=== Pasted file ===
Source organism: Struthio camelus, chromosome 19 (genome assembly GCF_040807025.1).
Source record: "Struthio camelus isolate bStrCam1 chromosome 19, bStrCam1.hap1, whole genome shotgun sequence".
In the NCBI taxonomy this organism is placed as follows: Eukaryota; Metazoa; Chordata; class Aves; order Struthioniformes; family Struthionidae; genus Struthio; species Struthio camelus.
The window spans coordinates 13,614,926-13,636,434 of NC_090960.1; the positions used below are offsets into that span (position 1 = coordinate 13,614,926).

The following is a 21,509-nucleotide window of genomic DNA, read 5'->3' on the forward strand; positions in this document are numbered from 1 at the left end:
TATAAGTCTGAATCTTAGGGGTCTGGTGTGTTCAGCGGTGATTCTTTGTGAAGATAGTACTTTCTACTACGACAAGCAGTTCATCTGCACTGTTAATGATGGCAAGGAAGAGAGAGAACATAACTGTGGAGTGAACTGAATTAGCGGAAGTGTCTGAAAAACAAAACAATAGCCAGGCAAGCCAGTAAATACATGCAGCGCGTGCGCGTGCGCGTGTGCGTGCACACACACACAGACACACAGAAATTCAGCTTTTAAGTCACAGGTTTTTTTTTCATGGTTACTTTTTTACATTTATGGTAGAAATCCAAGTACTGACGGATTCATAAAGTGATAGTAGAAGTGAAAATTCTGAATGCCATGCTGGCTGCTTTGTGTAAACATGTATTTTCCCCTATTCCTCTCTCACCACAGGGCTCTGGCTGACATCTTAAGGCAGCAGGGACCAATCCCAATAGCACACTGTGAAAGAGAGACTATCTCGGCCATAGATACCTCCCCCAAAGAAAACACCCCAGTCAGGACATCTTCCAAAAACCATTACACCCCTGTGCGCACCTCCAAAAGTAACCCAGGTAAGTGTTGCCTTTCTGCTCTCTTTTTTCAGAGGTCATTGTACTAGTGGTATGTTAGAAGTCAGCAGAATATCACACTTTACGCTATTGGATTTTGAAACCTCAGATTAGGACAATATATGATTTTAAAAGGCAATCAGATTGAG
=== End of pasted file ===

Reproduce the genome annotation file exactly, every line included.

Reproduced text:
Source organism: Struthio camelus, chromosome 19 (genome assembly GCF_040807025.1).
Source record: "Struthio camelus isolate bStrCam1 chromosome 19, bStrCam1.hap1, whole genome shotgun sequence".
In the NCBI taxonomy this organism is placed as follows: Eukaryota; Metazoa; Chordata; class Aves; order Struthioniformes; family Struthionidae; genus Struthio; species Struthio camelus.
The window spans coordinates 13,614,926-13,636,434 of NC_090960.1; the positions used below are offsets into that span (position 1 = coordinate 13,614,926).

The following is a 21,509-nucleotide window of genomic DNA, read 5'->3' on the forward strand; positions in this document are numbered from 1 at the left end:
TATAAGTCTGAATCTTAGGGGTCTGGTGTGTTCAGCGGTGATTCTTTGTGAAGATAGTACTTTCTACTACGACAAGCAGTTCATCTGCACTGTTAATGATGGCAAGGAAGAGAGAGAACATAACTGTGGAGTGAACTGAATTAGCGGAAGTGTCTGAAAAACAAAACAATAGCCAGGCAAGCCAGTAAATACATGCAGCGCGTGCGCGTGCGCGTGTGCGTGCACACACACACAGACACACAGAAATTCAGCTTTTAAGTCACAGGTTTTTTTTTCATGGTTACTTTTTTACATTTATGGTAGAAATCCAAGTACTGACGGATTCATAAAGTGATAGTAGAAGTGAAAATTCTGAATGCCATGCTGGCTGCTTTGTGTAAACATGTATTTTCCCCTATTCCTCTCTCACCACAGGGCTCTGGCTGACATCTTAAGGCAGCAGGGACCAATCCCAATAGCACACTGTGAAAGAGAGACTATCTCGGCCATAGATACCTCCCCCAAAGAAAACACCCCAGTCAGGACATCTTCCAAAAACCATTACACCCCTGTGCGCACCTCCAAAAGTAACCCAGGTAAGTGTTGCCTTTCTGCTCTCTTTTTTCAGAGGTCATTGTACTAGTGGTATGTTAGAAGTCAGCAGAATATCACACTTTACGCTATTGGATTTTGAAACCTCAGATTAGGACAATATATGATTTTAAAAGGCAATCAGATTGAG